Look after your upholstered sofa or armchair and it can last 15 years or longer. But it is a piece of furniture under stress, from takeaway nights to the occasional nap by the dog, to children bouncing all over it to people enjoying the Sunday afternoon film stretched out across its length, the sofa, and armchairs for that matter too can soon look past its prime.
The solution is not necessarily to buy new but to give your upholstered sofa and armchairs a little bit of care and attention every now and then. Here’s how to smarten the upholstered sofa and armchair so it lives to fight another day…
#1 Give it a weekly vacuum
The vacuum is fantastic for lifting ingrained dirt and debris from in-between fabric cross hairs. It is dirt and debris that cause the upholstery to be worn thin in patches, as dirt is abrasive on fabric. However, before you let loose with the upholstery nozzle on the vacuum, check in between cushions for coins and other large, not-good-to-suck-up-the-vacuum items, like hair grips. There is something incredibly satisfying about sucking up all the crumbs and other detritus from down the sides of cushions!
You will also be amazed at the amount of dust that gets sucked out of the cushions and upholstery. Lost something down the side? Use an old tight over the nozzle of the vacuum and hold it tight. The suction will hold the item in place but with the tights preventing it from being sucked into the vacuum.
#2 Protect It
Now, you could spend a lot of money on having the sofa and armchairs professionally treated with a stain repellent. Or, you could opt for the cheaper option of investing in pretty throws and using them to protect key areas of the sofa.
Easier to wash and freshen up, use throws not just for snuggling up on a cold evening but to protect the seating area, as well as the arms of the sofa, prone to marks and stains from resting heads and feet.
Also, a great way to protect the sofa from being snagged by pet claws too, should your pets enjoy a crafty laze on the sofa or curled up in the armchair should you not be looking.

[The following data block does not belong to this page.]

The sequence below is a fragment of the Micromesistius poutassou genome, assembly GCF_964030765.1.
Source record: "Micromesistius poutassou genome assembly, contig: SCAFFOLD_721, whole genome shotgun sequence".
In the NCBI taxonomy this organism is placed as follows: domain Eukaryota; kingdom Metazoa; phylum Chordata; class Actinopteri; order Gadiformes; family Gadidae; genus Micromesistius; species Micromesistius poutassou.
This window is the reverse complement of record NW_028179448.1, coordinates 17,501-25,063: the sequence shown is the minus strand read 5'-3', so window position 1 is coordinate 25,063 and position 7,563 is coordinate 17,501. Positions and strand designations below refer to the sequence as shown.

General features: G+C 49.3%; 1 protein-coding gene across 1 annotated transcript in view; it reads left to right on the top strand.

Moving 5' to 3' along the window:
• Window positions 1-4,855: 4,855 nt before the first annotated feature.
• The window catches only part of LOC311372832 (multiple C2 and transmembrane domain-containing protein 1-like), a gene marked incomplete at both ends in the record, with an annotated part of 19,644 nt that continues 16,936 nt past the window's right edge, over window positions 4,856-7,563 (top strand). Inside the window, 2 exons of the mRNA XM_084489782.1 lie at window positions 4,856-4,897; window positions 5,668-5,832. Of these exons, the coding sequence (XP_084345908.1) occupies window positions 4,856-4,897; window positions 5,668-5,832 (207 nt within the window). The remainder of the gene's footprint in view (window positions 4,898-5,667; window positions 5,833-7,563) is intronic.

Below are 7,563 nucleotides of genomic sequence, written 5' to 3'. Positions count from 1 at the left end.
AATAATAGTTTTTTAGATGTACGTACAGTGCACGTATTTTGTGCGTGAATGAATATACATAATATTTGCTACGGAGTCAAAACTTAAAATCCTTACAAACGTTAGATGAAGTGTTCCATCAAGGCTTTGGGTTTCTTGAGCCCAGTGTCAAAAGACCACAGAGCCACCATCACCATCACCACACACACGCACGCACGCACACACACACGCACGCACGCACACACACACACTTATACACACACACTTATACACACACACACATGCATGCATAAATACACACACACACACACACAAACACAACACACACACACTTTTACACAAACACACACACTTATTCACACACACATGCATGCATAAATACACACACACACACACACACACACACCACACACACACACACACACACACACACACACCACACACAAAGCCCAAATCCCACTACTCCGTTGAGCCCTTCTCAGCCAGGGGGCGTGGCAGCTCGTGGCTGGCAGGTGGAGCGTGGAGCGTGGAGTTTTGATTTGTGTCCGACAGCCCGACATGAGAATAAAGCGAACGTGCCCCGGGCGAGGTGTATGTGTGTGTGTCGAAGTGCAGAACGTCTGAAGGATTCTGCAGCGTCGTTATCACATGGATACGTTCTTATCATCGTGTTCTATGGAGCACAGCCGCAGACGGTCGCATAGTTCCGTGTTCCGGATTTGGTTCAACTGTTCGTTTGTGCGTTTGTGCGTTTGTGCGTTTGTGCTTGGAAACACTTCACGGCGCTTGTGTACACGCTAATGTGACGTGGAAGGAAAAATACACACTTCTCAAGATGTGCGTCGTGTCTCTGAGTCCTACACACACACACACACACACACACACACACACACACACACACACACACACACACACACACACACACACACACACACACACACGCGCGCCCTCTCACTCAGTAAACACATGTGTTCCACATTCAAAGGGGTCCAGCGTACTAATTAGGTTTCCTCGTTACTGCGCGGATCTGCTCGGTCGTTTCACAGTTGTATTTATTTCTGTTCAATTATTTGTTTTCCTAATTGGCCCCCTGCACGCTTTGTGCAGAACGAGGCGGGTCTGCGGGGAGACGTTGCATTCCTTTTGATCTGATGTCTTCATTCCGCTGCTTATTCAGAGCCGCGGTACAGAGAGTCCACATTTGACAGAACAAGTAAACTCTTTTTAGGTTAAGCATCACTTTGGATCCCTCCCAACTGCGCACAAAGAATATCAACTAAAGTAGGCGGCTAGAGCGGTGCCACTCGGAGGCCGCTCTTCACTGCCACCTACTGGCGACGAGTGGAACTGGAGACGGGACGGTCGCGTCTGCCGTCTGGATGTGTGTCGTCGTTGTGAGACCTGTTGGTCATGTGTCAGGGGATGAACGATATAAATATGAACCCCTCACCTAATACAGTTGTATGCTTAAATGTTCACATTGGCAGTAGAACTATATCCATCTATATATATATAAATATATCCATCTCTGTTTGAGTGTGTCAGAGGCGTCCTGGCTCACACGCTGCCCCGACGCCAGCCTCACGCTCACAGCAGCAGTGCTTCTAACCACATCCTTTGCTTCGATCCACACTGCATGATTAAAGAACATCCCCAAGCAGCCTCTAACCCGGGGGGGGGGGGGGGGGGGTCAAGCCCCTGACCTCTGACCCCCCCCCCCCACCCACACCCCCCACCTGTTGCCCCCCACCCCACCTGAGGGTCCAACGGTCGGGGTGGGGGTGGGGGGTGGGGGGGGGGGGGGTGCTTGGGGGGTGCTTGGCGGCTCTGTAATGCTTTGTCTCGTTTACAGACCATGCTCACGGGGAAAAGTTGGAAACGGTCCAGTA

Did you know that some dark coloured, non-colourfast clothing items can leave a stain on upholstery and leather? New denim jeans can leave a blue, light-coloured patch on the seat of the sofa and armchair, as can other dark-coloured clothing. The downside of this is that on a light-coloured armchair, it can leave a permanent discolouration…
#3 Pets and Upholstery
Even if you don’t allow the dog and/or cat onto the soft furnishings, they will still, mysteriously, become covered from time to time in pet hair. With the ability to stick to anything and not release its grip, pet hair can be a real nuisance to get rid of.
We do, however, have some suggestions;
Throws - for the sake of a few pounds, throws on the sofa that are easy to wash and quick to dry are ideal for the sofa and armchair. They are also a great way to add colour to a room, as well as varying texture and depth to a space.
Lint roller – again, costing a few pounds, a lint roller is an ideal tool for any household with pets. Gently roll over the surface of the upholstery and watch pet hair and other bits and bobs, miraculously stick to the surface of the sticky lint roller.
Rubber gloves - yes, you read that right! Use a pair of rubber gloves and wipe your gloved hand across the surfaces of the sofa and armchair, plunging your gloved hand in hot water every now and then the remove the pet hair that has gathered on the glove, all by the power of adhesion and friction. Watch as the pet hair floats off the glove, a satisfying sight if ever there was one.
Pet nozzle on the vacuum – some modern vacuums come with a pet nozzle attachment that purports to lift all pet hair. The suction can be twice as strong so take care on more delicate areas of the upholstery.
Did you know sunlight can fade upholstery? If you can, try to place the sofa or armchair out of direct sunlight or, if this can’t be avoided, try to ‘turn’ the sofa within the space so that it doesn’t become obviously sun-bleached on one part of the sofa or armchair.
However, placing it too near the radiator may not be good for the fabric either, with leather or faux leather sometimes becoming too ‘dry’ and cracking.#4 Stain-Bustin’
The best course of action with any stain is to treat it as soon as possible and, if possible, not let it dry into the fabric.
Disclaimer: always spot test any stain bustin’ remedy on an unseen part of the upholstery to ensure that it doesn’t cause a problem, such as lift too much colour. If everything seems well, proceed with caution but you do so at your own risk! If you are unsure, consult with a professional dry cleaner.
There are various stain remedies that can help to lift the common stains of tea, coffee, wine and juice;
Blot up the stain with kitchen paper – don’t rub harshly as this can destroy the weft of the fabric.
Warm water – diluting the stain can help to lift it and make it less noticeable. Work from the outside in, using kitchen paper and a clean cloth soaked in warm water. If the stain persists, you will need to take further action; always colour testing first;
Detergent – some people recommend the whitening or stain removing detergent that can be added to the washing machine, use sparingly, rubbing gently into the stain and using warm water to remove the stain. Allow to dry naturally.
Mix your own – using a small amount of rubbing alcohol (available from larger chemists) and white vinegar along with essential oils for a pleasant aroma, use the mixture sparingly on the stain, using a gentle blotting action rather than harsh scrubbing.
And don’t forget to plump those cushions… how do you keep your upholstered items looking fantastic?
Posted on: 04/09/2017